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There's now a new way to donate to political campaigns in D.C.: bitcoin. In rules published last month, the D.C. Office of Campaign Finance specified that bitcoin — the decentralized digital currency developed in 2009 — can be used to make contributions to candidates running for office in D.C. Under the rules, candidates an...
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Related Stories Five Years After Court Let D.C. Residents Keep Arms, Some Want To Bear Them ...
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It only took adding a single word, but President Obama is siding with D.C. in its fight with congressional Republicans over a voter-approved measure to legalize the possession of marijuana and the provision of abortions to women who can't afford to pay for them. In the $4 trillion 2...
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Despite the measure not moving beyond a hearing last year and expected resistance from the new Republican majority in the U.S. Senate, Sen. Tom Carper (D-Del.) plans to re-introduce a bill that would grant the District statehood. An aide to the senator confirmed today that Carper will again introduce the bill, though when is not yet certain. The bill, which he ...
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It's always been said that the District is a city of transients, and tax data now seems to bear that out. A new report from the D.C. Chief Financial Officer's Office of Revenue Analysis finds that less than a quarter of residents who joined the city's tax rolls in 2004 remained on the rolls in 2012. According to tax data studied by analyst Yesim Sayin Taylor, ther...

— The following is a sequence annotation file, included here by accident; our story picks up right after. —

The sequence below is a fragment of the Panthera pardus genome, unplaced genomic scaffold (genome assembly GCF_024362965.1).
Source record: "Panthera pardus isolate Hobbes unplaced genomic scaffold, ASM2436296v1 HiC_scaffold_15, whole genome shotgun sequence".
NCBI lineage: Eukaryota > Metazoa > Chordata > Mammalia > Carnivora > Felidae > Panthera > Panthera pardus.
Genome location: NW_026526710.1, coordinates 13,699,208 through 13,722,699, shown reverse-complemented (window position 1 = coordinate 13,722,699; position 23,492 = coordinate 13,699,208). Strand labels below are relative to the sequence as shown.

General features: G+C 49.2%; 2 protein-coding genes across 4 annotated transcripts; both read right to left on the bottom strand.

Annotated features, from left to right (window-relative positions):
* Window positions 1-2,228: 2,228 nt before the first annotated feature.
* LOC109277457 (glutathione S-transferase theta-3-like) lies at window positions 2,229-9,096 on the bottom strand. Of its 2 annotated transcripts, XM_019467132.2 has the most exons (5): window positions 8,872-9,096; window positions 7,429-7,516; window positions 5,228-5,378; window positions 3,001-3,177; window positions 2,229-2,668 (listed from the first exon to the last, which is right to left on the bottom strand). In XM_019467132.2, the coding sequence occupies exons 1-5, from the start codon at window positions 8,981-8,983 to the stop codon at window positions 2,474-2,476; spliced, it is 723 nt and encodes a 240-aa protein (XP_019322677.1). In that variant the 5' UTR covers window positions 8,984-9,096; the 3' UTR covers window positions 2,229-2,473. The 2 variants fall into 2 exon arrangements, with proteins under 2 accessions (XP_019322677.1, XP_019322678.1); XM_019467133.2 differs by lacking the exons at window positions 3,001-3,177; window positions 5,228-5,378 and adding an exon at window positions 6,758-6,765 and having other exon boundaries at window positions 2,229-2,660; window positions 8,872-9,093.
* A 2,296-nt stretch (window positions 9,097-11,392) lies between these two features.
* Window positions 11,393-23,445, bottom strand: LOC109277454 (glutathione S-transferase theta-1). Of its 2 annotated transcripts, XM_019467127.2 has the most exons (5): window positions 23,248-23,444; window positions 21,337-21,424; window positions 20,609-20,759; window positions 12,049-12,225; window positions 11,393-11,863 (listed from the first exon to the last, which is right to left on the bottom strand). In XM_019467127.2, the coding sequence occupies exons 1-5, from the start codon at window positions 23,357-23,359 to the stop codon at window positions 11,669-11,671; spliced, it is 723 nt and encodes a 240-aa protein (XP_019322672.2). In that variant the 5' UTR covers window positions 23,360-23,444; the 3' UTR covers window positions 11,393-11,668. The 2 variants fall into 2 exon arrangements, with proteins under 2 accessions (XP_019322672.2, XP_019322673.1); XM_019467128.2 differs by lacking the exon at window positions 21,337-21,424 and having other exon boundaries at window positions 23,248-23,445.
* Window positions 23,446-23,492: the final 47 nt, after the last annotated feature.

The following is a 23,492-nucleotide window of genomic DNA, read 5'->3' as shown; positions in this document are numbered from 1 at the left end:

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You may not know that flying drones over much of the Washington region is strictly forbidden, but soon you won't have much of a choice in complying. In the wake of Monday's drone crash at the White House, Chinese drone maker DJI has...
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Related Stories Five Years After Court Let D.C. Residents Keep Arms, Some Want To Bear Them ...
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Early this morning, a small drone — or quadcopter, if you want to be technical — crashed on the grounds of the White House, prompting the Secret Service to shut down the executive mansion and investigate the incident. Though the man who ...
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The D.C. Public Library wants you to remember that Big Brother is watching. The city's library system kicked off 10 days worth of events on privacy and surveillance in the digital age this morning with a day-long reading of George Orwell's 1984, the famous 1949 novel describing life in a totalitarian state. The reading — or read-a-thon — started this m...
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Related Stories One Dead, 84 Hospitalized After Smoke Fills Metro Tunnel, Yellow Line Train ...
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The claims have always been anecdotal, whispered among like-minded residents, but now the D.C. Chief Financial Officer has the numbers to prove that yes, once those residents become parents, they're more likely to leave the city than their counterparts who don't have kids. In a study titled "...